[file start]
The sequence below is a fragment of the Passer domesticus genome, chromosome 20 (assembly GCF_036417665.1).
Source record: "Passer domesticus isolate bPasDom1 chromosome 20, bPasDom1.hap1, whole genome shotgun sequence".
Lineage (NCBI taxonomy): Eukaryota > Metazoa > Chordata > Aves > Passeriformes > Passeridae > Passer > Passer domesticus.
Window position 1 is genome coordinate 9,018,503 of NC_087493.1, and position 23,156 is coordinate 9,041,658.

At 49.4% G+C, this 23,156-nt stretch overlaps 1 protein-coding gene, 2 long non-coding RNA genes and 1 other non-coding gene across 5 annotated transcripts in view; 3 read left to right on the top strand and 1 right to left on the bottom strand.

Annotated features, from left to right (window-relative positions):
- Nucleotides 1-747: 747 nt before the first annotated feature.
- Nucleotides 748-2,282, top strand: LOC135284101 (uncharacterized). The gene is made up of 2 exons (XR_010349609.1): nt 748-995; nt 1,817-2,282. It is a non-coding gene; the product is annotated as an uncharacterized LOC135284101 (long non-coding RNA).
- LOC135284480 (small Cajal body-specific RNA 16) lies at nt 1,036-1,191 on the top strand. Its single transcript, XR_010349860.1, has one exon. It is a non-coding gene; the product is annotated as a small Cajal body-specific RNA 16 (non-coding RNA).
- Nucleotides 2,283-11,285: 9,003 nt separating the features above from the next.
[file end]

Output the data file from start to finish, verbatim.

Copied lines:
The sequence below is a fragment of the Passer domesticus genome, chromosome 20 (assembly GCF_036417665.1).
Source record: "Passer domesticus isolate bPasDom1 chromosome 20, bPasDom1.hap1, whole genome shotgun sequence".
Lineage (NCBI taxonomy): Eukaryota > Metazoa > Chordata > Aves > Passeriformes > Passeridae > Passer > Passer domesticus.
Window position 1 is genome coordinate 9,018,503 of NC_087493.1, and position 23,156 is coordinate 9,041,658.

At 49.4% G+C, this 23,156-nt stretch overlaps 1 protein-coding gene, 2 long non-coding RNA genes and 1 other non-coding gene across 5 annotated transcripts in view; 3 read left to right on the top strand and 1 right to left on the bottom strand.

Annotated features, from left to right (window-relative positions):
- Nucleotides 1-747: 747 nt before the first annotated feature.
- Nucleotides 748-2,282, top strand: LOC135284101 (uncharacterized). The gene is made up of 2 exons (XR_010349609.1): nt 748-995; nt 1,817-2,282. It is a non-coding gene; the product is annotated as an uncharacterized LOC135284101 (long non-coding RNA).
- LOC135284480 (small Cajal body-specific RNA 16) lies at nt 1,036-1,191 on the top strand. Its single transcript, XR_010349860.1, has one exon. It is a non-coding gene; the product is annotated as a small Cajal body-specific RNA 16 (non-coding RNA).
- Nucleotides 2,283-11,285: 9,003 nt separating the features above from the next.